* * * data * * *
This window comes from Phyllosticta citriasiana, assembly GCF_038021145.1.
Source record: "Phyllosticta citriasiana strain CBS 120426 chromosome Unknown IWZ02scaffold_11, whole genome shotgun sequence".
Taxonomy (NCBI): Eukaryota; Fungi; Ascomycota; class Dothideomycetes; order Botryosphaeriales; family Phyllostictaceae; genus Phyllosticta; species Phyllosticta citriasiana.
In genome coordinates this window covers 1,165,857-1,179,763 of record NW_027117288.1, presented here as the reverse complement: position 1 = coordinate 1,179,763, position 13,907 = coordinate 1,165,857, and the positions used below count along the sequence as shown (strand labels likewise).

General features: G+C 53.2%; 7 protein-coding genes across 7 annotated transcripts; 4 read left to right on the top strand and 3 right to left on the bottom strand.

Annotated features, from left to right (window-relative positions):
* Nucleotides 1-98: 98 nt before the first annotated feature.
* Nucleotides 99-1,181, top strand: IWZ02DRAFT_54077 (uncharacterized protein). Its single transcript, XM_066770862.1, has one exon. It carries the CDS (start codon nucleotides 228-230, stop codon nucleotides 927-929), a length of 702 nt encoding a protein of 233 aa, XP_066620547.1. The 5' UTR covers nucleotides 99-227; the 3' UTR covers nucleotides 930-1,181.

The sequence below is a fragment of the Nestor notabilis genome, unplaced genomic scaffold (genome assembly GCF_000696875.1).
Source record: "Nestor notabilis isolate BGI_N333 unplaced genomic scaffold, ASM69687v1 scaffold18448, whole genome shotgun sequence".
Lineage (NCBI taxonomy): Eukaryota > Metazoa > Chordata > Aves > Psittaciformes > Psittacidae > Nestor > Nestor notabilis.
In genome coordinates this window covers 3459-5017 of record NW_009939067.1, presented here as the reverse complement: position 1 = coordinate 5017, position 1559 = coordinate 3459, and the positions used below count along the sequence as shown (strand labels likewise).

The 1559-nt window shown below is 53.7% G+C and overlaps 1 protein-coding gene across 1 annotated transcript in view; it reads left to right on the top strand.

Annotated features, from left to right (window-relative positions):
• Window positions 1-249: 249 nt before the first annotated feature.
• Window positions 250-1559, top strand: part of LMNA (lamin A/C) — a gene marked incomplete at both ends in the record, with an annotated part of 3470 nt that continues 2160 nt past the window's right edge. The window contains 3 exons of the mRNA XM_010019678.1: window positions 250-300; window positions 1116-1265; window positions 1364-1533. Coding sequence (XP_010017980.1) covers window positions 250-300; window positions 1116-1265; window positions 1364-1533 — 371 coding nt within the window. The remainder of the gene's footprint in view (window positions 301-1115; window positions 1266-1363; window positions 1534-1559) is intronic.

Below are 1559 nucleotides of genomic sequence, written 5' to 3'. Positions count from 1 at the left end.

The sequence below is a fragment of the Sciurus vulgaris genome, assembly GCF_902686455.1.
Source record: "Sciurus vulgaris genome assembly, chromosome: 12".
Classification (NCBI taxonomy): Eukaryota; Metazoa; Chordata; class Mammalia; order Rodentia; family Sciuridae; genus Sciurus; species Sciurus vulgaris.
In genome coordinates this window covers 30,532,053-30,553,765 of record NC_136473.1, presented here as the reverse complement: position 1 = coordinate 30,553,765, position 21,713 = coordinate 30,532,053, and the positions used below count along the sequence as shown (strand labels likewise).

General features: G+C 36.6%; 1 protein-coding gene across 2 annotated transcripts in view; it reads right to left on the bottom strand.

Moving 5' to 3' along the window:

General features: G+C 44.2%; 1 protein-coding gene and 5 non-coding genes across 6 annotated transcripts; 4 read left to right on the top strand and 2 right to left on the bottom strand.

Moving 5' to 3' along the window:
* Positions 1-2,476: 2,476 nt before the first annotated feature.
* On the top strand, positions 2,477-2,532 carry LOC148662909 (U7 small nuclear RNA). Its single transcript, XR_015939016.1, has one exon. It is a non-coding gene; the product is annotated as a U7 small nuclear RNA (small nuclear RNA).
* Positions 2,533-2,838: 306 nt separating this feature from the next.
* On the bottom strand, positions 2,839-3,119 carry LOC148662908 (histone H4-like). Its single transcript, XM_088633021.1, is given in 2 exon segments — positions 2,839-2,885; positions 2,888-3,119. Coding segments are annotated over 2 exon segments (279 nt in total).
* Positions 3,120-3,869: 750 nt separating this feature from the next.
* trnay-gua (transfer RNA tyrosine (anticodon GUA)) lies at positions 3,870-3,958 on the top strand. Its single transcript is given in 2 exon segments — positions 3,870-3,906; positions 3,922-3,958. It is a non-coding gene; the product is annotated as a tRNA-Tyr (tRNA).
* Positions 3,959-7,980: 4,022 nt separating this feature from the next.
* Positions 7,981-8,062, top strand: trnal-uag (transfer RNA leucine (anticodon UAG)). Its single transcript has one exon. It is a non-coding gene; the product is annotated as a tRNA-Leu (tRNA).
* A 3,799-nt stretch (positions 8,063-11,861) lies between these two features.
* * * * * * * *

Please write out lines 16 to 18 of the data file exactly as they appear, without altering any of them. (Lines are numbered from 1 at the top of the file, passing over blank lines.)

• Window positions 250-1559, top strand: part of LMNA (lamin A/C) — a gene marked incomplete at both ends in the record, with an annotated part of 3470 nt that continues 2160 nt past the window's right edge. The window contains 3 exons of the mRNA XM_010019678.1: window positions 250-300; window positions 1116-1265; window positions 1364-1533. Coding sequence (XP_010017980.1) covers window positions 250-300; window positions 1116-1265; window positions 1364-1533 — 371 coding nt within the window. The remainder of the gene's footprint in view (window positions 301-1115; window positions 1266-1363; window positions 1534-1559) is intronic.

Below are 1559 nucleotides of genomic sequence, written 5' to 3'. Positions count from 1 at the left end.

The sequence below is a fragment of the Sciurus vulgaris genome, assembly GCF_902686455.1.